These memberships, when utilized regularly, will keep your volunteers, staff, and board educated in the latest professional methods; will keep you networked with your colleagues; and will allow your organization to modernize, improve, and grow.

Grants for Nonprofits Providing Job Skills and Continuing Education to People Re-Entering the Workforce

From The Foundation Center...

Staples Foundation for Learning Supports Job Skills and Education Programs

Deadline: October 24, 2008

The mission of Staples Foundation for Learning ( ) is to provide funding to programs that support or provide job skills and/or education for all people, with a special emphasis on disadvantaged youth.

To be eligible for funding, applicant organizations must have nonprofit tax-exempt classification under 501(c)(3) of the Internal Revenue Code; and align with the Staples Foundation for Learning's mission and give focus on job skills and education. Please note that the foundation will not make contributions to support public schools without 501(c)(3) status or organizations located in Alaska or Hawaii.

Grant decisions are made three times a year. For the upcoming January 2009 foundation meeting date, proposals must be submitted between October 10 and October 24, 2008.

Visit the Staples Foundation for Learning Web site for complete program information, funding limitations, and list of past grant recipients.

RFP Link:

Monday, July 14, 2008

City of Redmond Offers to Bail Out Redmond Humane Society Whose Board Allegedly Did No Fundraising...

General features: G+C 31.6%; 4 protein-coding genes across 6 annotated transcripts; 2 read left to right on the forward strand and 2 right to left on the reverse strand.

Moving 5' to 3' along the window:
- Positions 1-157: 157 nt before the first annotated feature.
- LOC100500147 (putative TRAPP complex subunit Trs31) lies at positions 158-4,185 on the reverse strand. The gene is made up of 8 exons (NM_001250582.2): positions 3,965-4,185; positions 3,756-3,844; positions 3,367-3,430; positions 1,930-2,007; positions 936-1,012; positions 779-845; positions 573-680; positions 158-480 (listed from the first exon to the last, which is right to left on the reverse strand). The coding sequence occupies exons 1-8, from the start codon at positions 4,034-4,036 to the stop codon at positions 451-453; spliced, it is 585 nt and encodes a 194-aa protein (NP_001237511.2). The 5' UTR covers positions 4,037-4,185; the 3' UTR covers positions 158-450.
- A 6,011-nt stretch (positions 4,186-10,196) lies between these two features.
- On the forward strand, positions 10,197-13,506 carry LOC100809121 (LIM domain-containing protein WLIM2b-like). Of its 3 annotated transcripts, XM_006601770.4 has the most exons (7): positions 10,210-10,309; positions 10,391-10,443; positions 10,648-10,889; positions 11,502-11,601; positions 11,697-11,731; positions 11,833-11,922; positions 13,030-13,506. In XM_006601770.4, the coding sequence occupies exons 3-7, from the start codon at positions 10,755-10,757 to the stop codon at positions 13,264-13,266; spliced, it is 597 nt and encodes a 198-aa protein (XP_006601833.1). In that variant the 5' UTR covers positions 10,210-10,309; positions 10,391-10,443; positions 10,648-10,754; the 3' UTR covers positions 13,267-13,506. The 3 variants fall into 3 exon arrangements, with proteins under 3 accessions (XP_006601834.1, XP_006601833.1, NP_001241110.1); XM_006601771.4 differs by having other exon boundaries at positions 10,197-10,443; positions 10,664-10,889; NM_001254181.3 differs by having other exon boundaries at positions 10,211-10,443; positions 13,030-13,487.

The city of Redmond is going to try to bail the Redmond Humane Society out of its financial peril.

I've said it before in this blog. If you are a leader of a nonprofit...whether a volunteer leader, such as a board member, or if you are a paid leader, perhaps an executive director; and you are charged (e.g. by law, by your job description, by the nonprofit's bylaws, or by any official rule or direction) to fundraise and oversee the nonprofit you have a job to do as sure as if you were working a 'hundred thousand dollar annual salary plus benefits, nine to five, working all work days except vacations and holidays' job. Again...yes, really and truly.

If you begin to volunteer for, are hired by, or in anyway take a volunteer or paid position with a nonprofit and do not know how to raise funds or how to oversee a nonprofit (e.g. according to the organization's bylaws and federal laws (at a minimum, if not state and county laws, etc.) such as Sarbanes Oxley which requires board members to be accountable to bookkeeping, record keeping, and oversight...then go be proactive and learn modern, effective, transparent nonprofit management, operations, oversight, fundraising, etc. It is your responsibility, so be responsible. Learn, learn, learn; and learn these skills sooner than later.